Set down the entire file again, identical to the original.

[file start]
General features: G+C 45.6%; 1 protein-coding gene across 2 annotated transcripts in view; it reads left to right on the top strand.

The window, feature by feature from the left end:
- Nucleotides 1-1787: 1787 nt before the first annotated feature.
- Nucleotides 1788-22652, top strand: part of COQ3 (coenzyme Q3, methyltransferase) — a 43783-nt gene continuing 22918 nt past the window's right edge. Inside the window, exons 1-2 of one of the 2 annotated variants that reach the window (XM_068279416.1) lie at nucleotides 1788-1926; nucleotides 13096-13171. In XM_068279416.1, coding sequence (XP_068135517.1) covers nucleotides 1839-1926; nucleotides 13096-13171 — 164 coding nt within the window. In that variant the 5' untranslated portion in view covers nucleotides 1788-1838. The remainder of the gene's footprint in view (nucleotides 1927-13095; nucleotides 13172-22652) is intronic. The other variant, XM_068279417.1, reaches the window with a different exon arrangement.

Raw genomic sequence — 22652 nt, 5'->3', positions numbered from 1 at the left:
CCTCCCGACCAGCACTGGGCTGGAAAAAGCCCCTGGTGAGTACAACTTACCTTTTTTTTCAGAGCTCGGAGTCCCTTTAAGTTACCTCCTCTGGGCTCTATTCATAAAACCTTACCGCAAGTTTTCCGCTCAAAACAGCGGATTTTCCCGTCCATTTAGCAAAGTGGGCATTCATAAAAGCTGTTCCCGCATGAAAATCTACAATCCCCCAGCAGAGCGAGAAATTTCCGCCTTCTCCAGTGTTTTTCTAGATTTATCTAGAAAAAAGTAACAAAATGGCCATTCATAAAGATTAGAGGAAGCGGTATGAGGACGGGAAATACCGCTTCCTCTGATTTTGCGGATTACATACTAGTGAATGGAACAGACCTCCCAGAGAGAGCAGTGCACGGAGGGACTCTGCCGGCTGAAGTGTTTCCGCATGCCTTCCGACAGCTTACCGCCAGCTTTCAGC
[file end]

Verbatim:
General features: G+C 45.6%; 1 protein-coding gene across 2 annotated transcripts in view; it reads left to right on the top strand.

The window, feature by feature from the left end:
- Nucleotides 1-1787: 1787 nt before the first annotated feature.
- Nucleotides 1788-22652, top strand: part of COQ3 (coenzyme Q3, methyltransferase) — a 43783-nt gene continuing 22918 nt past the window's right edge. Inside the window, exons 1-2 of one of the 2 annotated variants that reach the window (XM_068279416.1) lie at nucleotides 1788-1926; nucleotides 13096-13171. In XM_068279416.1, coding sequence (XP_068135517.1) covers nucleotides 1839-1926; nucleotides 13096-13171 — 164 coding nt within the window. In that variant the 5' untranslated portion in view covers nucleotides 1788-1838. The remainder of the gene's footprint in view (nucleotides 1927-13095; nucleotides 13172-22652) is intronic. The other variant, XM_068279417.1, reaches the window with a different exon arrangement.

Raw genomic sequence — 22652 nt, 5'->3', positions numbered from 1 at the left:
CCTCCCGACCAGCACTGGGCTGGAAAAAGCCCCTGGTGAGTACAACTTACCTTTTTTTTCAGAGCTCGGAGTCCCTTTAAGTTACCTCCTCTGGGCTCTATTCATAAAACCTTACCGCAAGTTTTCCGCTCAAAACAGCGGATTTTCCCGTCCATTTAGCAAAGTGGGCATTCATAAAAGCTGTTCCCGCATGAAAATCTACAATCCCCCAGCAGAGCGAGAAATTTCCGCCTTCTCCAGTGTTTTTCTAGATTTATCTAGAAAAAAGTAACAAAATGGCCATTCATAAAGATTAGAGGAAGCGGTATGAGGACGGGAAATACCGCTTCCTCTGATTTTGCGGATTACATACTAGTGAATGGAACAGACCTCCCAGAGAGAGCAGTGCACGGAGGGACTCTGCCGGCTGAAGTGTTTCCGCATGCCTTCCGACAGCTTACCGCCAGCTTTCAGC